However, there is a major difference between Marienbad and the other films treated here. Whereas we assume that the spaces in The Shining and Hotel are real, in Marienbad, the struggle for control centres on a virtual domain: the mind. This greatly problematises any attempt to position the film in terms of an encounter between architecture and the natural world, for nothing here can be deemed natural. The changes in furnishings are prompted by embellishments to the spoken narrative, whose hypnotic quality, in turn, attempts to overwrite the subconscious. Hence, at root, Marienbad is a story of the battle to control a shared memory rather than physical space. It is consequently difficult to justify applying even an extended version of the Derridean host-guest relation. Although hospitality is premised on social contracts that are as such intangible (cultural mores, laws, religious precepts, a sense of responsibility, etc.), the very fact that they are social means that they centre on the precise location of the human subject within the social structure. Marienbad’s pervading virtuality, however, means that non-locational interiority dictates the filmic narrative throughout, whereby the concept of the exterior and integrity of the architectural structure are both equally unreliable and, ultimately, irrelevant.
Marienbad is thus a film that never shifts beyond the liminality of the threshold. I would like to suggest here that there is an approach other than that of the hospitality paradigm that enables us to analyse it more effectively. I turn here to Foucault’s essay, Of Other Spaces, whose central premise is the definition of an alternative to social and state contractuality: states outside the norm, spaces of exception. He refers briefly to utopias – “sites with no real place” (1986: 24) – before moving on to discuss at length the spaces he calls heterotopias of deviation, defined as “outside of all places” (ibid.), subject to a constant “system of opening and closing that both isolates them and makes them penetrable” (ibid.: 26). The rooms and gardens in Marienbad fit both categories: as “no real place”, they are utopian, yet, as Foucault expressly notes, both gardens and historical hotels (as archival and commercialised institutions) are heterotopian. What interests me in particular is Foucault’s explicit reference to a further and enduringly liminal “other” that similarly combines these two forms of space, namely the mirror that acts as a further threshold, but one that links virtual and real. As a site of virtual space, the mirror is classified as a utopia; however, its physical reality as a tangible object also qualifies it as a heterotopia (ibid.: 24). Hence, this mirror transforms the space occupied by the beholder, making it both “absolutely real, connected with all the space that surrounds it, and absolutely unreal, since in order to be perceived it has to pass through this virtual point which is over there” (ibid.). Positing the threshold as a semi-real, semi-virtual “mirror” that acts as an axis between two heterotopias of deviation that are dependent on processes of “opening and closing” seems a promising approach to a film in which both nature and architecture are secondary to the endeavour to craft a shared memory.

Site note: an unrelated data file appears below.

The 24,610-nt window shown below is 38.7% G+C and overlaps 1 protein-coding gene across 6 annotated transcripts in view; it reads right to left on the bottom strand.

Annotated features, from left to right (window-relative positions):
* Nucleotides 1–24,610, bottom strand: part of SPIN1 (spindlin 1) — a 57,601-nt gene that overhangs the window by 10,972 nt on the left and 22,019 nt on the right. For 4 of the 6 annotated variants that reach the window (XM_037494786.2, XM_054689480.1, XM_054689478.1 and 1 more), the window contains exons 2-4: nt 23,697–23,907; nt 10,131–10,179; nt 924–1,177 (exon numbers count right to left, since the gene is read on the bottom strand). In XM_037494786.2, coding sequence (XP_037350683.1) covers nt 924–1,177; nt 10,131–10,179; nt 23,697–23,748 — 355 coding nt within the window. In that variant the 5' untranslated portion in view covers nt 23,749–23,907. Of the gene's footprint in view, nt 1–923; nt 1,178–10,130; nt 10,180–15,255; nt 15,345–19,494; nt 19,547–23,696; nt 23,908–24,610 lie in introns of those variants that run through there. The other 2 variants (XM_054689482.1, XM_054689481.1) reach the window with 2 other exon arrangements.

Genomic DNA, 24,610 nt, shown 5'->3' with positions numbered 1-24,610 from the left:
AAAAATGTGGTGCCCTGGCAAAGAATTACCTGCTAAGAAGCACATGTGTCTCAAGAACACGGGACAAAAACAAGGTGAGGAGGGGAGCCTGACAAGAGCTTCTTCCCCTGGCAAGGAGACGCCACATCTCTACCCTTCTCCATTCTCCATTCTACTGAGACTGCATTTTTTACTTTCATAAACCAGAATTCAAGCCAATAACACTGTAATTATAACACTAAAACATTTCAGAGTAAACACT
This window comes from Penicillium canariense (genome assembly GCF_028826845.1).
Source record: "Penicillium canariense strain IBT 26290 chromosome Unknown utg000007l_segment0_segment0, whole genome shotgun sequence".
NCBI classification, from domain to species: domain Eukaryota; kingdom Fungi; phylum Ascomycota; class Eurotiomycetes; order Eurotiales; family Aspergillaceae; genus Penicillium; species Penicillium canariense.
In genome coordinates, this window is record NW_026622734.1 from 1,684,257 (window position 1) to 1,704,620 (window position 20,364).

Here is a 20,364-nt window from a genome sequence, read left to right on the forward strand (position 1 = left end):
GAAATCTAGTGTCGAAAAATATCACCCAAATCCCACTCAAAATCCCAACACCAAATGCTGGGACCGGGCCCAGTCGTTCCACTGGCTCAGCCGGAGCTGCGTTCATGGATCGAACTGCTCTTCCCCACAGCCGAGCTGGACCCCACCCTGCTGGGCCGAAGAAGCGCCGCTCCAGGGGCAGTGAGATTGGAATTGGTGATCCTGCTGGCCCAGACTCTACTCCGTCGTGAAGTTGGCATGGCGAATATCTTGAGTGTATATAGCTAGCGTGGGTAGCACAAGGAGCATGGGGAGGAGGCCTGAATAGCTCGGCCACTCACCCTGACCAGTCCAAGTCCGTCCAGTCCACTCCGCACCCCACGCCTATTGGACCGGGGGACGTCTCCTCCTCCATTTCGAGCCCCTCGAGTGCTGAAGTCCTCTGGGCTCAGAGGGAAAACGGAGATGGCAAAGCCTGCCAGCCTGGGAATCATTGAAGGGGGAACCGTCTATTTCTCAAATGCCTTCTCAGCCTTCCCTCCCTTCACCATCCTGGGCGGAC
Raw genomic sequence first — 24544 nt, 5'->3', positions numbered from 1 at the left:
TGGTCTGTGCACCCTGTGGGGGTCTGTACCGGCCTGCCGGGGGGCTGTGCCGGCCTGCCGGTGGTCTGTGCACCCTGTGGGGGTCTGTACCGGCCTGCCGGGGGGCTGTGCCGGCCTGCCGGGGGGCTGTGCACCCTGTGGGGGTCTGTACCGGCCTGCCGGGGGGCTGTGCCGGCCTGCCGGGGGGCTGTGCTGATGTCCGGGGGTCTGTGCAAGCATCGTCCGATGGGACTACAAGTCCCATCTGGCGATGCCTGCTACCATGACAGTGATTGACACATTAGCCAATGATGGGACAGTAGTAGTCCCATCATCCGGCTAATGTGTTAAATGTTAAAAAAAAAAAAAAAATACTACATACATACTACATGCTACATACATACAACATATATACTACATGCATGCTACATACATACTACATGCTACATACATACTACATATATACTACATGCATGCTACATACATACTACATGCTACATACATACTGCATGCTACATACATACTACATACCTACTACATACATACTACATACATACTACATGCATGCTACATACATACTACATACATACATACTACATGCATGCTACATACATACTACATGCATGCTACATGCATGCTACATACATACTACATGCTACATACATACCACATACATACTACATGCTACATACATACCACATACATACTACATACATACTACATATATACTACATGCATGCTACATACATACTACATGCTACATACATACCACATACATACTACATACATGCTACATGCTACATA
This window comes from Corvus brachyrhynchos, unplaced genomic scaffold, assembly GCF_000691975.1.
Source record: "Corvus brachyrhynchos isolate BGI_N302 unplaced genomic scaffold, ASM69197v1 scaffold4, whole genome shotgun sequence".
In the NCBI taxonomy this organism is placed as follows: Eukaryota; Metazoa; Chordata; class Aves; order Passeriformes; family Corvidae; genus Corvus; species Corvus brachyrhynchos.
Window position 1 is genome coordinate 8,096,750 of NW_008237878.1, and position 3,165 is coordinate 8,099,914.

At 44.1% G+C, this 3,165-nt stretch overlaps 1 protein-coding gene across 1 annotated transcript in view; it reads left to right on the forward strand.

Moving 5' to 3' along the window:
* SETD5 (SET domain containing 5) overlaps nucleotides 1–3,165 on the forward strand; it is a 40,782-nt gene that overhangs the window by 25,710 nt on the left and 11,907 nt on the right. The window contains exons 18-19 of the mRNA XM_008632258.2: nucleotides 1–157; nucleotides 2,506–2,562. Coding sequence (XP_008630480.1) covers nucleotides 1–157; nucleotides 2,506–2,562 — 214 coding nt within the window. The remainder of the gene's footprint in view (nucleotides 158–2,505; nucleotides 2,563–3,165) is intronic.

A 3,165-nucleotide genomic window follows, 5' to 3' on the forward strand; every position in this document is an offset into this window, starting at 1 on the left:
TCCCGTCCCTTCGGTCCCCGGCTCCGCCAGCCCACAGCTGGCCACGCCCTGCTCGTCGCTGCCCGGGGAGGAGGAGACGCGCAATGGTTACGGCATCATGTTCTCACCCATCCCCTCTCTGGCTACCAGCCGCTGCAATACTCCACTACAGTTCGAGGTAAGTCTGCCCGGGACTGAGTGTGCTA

I should like to look briefly at the mirrors that feature in Marienbad. The very first of these are introduced in the opening sequence that takes us through a collage of rooms and corridors, multiplied almost to infinity by the narrator’s monologue (Fig. 21). They are adorned with stucco foliage and reflect still more leafy plaster motifs in the interior. These palimpsests of greenery introduce layer upon layer of natural elements that have been transplanted and translated to the civilised interior.